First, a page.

“Public goods” is the economics idea of something that benefits everyone and can’t be denied to anyone. The schoolbook example of a public good is a lighthouse, by some scary rocks in the sea. When the lighthouse is working, every captain, and not just those who helped pay for the lighthouse, enjoy the benefits of seeing in the nights. All boats become safe, and not only those ships whose owners have paid.

Another example of a public good is national defense. Everyone, common citizens, soldiers, and criminals, enjoy the military’s protection from foreign armies. Sure, the government can come after you in other ways if you don’t pay your taxes, but there is no way for the government to allow the barbarian horde to enter your home without allowing it to enter our national borders, as well.

Interesting, the Bible describes hatred as destroying public goods. In Malachi when God famously loves Jacob but hates Esau, hatred is operationalized by destroying things that all of Esau’s people would have enjoyed…

And I hated Esau, and laid his mountains and his heritage waste for the dragons of the wilderness.

Whereas Edom saith, “We are impoverished, but we will return and build the desolate places”; thus saith the LORD of hosts, “They shall build, but I will throw down; and they shall call them, The border of wickedness, and, The people against whom the LORD hath indignation for ever. “

Pretty heavy stuff.

Esau’s people lose the public good of collective security — they experience hate.

And so you don’t think this is just part of the Old Testament forgotten by the kinder, gentler Christians, Paul repeats the story in his Letter to the Romans. Yes, the same Paul who emphasized Love as the core of Christianity.

God’s providing us with a clue on the meaning of love and hate. Hatred means, among ohter things, destroying public goods. Love means, in part, building public goods. A loving, Christian government would thus build infrastructure, such as lighthouses. A loving, Christian government would thus bring security to the people with an army. But both lighthouses and armies fall short of a true love, because both involve taking things away from others in order to provide it to the public. Thus, true love by the community would involve generating public goods without the use of taxes — without police powers. “Forced love” is called rape.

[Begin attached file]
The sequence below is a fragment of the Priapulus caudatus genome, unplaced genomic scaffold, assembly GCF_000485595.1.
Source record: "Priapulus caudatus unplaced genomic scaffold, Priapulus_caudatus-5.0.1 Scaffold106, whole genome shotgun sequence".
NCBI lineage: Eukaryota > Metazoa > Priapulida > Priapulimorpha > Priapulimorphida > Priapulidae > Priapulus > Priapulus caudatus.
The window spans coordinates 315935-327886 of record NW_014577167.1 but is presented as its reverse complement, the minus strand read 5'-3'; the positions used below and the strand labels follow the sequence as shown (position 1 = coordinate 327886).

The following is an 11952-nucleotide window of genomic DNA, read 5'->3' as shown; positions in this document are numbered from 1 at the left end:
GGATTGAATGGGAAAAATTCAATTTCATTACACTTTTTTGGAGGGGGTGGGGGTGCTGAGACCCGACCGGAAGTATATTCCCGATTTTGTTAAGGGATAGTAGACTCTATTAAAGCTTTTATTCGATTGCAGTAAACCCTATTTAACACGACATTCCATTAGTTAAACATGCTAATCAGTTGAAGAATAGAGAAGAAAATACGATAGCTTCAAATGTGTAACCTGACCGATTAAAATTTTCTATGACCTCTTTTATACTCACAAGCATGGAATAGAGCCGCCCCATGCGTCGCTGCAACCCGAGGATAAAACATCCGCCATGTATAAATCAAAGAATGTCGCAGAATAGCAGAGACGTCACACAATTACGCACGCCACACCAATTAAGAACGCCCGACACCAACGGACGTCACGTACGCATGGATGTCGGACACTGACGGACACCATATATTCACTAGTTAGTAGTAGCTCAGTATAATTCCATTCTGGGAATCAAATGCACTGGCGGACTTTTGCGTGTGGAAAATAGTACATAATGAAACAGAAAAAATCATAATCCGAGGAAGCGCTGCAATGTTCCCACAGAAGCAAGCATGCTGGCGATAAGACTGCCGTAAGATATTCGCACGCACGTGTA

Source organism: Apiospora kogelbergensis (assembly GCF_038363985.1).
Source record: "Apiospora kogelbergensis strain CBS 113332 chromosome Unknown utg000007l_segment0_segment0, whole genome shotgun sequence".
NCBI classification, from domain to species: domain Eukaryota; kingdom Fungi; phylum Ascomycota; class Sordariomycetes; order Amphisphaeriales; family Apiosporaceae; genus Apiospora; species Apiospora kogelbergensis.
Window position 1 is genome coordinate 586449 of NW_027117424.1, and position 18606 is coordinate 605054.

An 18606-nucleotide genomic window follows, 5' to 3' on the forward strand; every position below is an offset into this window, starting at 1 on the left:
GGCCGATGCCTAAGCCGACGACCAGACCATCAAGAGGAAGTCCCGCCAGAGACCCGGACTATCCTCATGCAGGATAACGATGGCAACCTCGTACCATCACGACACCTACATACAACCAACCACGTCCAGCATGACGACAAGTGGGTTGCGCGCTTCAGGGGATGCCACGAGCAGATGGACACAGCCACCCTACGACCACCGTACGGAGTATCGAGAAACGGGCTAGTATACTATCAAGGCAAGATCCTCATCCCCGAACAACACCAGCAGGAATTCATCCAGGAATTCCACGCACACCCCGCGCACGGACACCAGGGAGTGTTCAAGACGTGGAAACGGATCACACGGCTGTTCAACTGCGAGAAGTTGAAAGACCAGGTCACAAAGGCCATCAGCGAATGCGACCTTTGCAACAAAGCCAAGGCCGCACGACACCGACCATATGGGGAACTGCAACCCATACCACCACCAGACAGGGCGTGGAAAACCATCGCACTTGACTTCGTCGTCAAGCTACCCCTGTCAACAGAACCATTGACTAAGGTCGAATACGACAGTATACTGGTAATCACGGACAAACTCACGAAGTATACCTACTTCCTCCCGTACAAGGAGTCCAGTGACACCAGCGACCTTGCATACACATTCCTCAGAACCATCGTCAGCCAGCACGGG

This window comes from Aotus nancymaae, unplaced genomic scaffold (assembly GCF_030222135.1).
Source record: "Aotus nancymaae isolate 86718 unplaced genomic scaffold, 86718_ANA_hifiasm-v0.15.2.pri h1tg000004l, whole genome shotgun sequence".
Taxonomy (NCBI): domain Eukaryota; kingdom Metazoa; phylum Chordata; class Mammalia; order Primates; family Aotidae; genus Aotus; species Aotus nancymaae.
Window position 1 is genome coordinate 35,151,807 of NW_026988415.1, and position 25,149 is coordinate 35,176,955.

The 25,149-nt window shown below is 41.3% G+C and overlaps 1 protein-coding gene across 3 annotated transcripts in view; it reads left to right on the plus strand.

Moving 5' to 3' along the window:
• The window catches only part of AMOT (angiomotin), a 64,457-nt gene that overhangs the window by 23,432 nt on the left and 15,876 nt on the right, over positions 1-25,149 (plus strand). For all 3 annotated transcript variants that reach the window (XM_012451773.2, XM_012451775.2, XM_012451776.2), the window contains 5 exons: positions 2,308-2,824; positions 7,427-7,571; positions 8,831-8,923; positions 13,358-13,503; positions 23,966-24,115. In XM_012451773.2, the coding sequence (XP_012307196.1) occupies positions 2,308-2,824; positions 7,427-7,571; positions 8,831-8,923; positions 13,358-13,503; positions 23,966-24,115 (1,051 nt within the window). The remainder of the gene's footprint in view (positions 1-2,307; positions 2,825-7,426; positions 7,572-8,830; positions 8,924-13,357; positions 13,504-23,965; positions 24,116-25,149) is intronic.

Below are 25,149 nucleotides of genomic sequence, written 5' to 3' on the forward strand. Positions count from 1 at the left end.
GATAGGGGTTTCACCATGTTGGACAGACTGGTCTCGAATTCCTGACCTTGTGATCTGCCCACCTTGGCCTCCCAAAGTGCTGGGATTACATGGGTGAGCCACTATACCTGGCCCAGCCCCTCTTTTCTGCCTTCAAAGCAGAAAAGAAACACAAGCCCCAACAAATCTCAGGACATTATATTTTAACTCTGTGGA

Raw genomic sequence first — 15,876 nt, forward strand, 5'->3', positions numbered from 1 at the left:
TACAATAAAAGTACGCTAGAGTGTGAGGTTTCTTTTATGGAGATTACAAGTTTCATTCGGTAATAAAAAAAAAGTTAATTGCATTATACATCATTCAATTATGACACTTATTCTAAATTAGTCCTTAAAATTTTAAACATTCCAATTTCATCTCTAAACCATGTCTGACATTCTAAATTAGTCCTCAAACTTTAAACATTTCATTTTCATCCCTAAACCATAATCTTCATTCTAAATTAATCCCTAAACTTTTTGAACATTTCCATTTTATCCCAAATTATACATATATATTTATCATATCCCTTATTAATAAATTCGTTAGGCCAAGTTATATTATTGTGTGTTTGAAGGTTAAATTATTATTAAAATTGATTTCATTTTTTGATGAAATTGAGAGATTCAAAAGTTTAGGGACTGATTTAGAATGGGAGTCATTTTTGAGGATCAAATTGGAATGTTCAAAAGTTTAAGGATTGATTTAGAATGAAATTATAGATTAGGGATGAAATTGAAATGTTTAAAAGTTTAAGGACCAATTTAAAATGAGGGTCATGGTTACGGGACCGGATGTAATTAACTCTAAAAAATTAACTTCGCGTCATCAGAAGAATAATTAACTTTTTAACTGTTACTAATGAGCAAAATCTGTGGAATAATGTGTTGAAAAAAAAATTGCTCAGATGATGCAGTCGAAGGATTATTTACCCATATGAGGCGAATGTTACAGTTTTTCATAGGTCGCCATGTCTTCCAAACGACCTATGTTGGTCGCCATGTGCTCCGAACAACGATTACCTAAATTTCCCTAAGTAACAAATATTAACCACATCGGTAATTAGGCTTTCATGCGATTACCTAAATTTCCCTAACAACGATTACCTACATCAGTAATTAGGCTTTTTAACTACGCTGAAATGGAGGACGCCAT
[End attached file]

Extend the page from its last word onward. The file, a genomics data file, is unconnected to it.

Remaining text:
A more loving public good are the open-source word processes and document formats. These are free, universally available, tools that allow professional word processing, spreadsheet calculation, and presentations. They have no marginal cost and no fixed cost. They are available to all people in all places, weather students or lawyers, Rwandans or Americans. OpenDocument is a public good. OpenSource OpenDocument is a public good. Encouragint the widespread adoption of the open source OpenDocument technology is as simple as using OpenDocument-compatible tools, such as free-as-in-speech OpenOffice and free-for-use Google Docs & Spreadsheets. Quiet evangelism, such as making your originals in ODT and sending those alongside Microsoft Word DOC files, helps.

But the government can help the people — all people — too. Recently, California became the fourth state to consider requiring that “all documents, including, but not limited to, text, spreadsheets, and presentations, produced by any state agency shall be created, exchanged, and preserved in an open extensible markup language-based, XML-based file format.” For little or no extra cost, California may liberate millions of Californians from the rentiers (ron-tyays) at Microsoft. Even better, the spread of this technology in California would have viral effects, ultimately making everyone’s information easier to make, easier to store, and easier to read.